Politics: Black Life-Long Democrat Reveals Why He Walked Away from Joe Biden, by Beth BaumannJuly 8, 2020
Daily Reading & Meditation: Wednesday (July 8)July 8, 2020
By Thomas F. Madden, First Things, July 7, 2020
The current iconoclastic moment in the U.S. has taken an odd turn here in the city of St. Louis. As protesters across the nation tear down or deface statues of Confederate generals and American founders who owned slaves (among others), the statue that has drawn the most attention in St. Louis is one depicting a medieval man who did not know that America existed.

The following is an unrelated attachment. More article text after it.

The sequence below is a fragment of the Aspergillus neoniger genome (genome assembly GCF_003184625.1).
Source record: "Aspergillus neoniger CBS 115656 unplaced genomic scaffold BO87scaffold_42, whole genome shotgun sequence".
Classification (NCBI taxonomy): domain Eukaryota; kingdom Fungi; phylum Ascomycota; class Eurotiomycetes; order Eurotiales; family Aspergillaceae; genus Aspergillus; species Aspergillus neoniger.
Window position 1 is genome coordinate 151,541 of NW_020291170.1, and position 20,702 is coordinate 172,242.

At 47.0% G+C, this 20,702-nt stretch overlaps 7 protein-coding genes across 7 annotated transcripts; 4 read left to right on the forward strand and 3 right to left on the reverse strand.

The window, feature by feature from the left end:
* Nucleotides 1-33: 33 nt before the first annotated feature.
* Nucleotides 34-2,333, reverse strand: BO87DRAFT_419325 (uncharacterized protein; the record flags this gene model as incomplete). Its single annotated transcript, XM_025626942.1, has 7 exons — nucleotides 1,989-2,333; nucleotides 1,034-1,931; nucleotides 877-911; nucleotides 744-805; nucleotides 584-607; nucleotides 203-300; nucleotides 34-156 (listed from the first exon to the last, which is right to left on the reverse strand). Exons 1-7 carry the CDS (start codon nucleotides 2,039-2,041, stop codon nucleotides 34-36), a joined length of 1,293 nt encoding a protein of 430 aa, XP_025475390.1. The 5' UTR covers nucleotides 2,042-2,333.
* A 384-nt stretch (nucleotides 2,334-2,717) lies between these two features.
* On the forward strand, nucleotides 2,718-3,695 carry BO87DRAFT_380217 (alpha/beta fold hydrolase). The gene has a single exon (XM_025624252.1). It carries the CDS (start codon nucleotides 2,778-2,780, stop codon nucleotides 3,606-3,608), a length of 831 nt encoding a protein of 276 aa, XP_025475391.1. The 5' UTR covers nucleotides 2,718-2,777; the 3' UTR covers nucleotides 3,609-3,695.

The Apotheosis of St. Louis is a massive equestrian statue inspired by the city’s namesake, King Louis IX, who ruled France from 1226 until 1270. It portrays the king seated on his horse and adorned in a Romantic imagining of a triumphant Crusader’s garb. In 1764, the French founders of the city of St. Louis gave it that name to honor their king, Louis XV, and his patron saint. Like Joan of Arc, St. Louis was revered by the French of the eighteenth century as a person of heroic virtue. The modern statue was originally a plaster sculpture executed by Charles Henry Niehaus for the 1904 World’s Fair, hosted by St. Louis. After the fair had concluded, the organizers recast the sculpture in bronze and placed it prominently on Art Hill in Forest Park, the site of the fair. It immediately became the beloved symbol of the city, only edged out slightly in the 1960s by the new St. Louis Arch. ….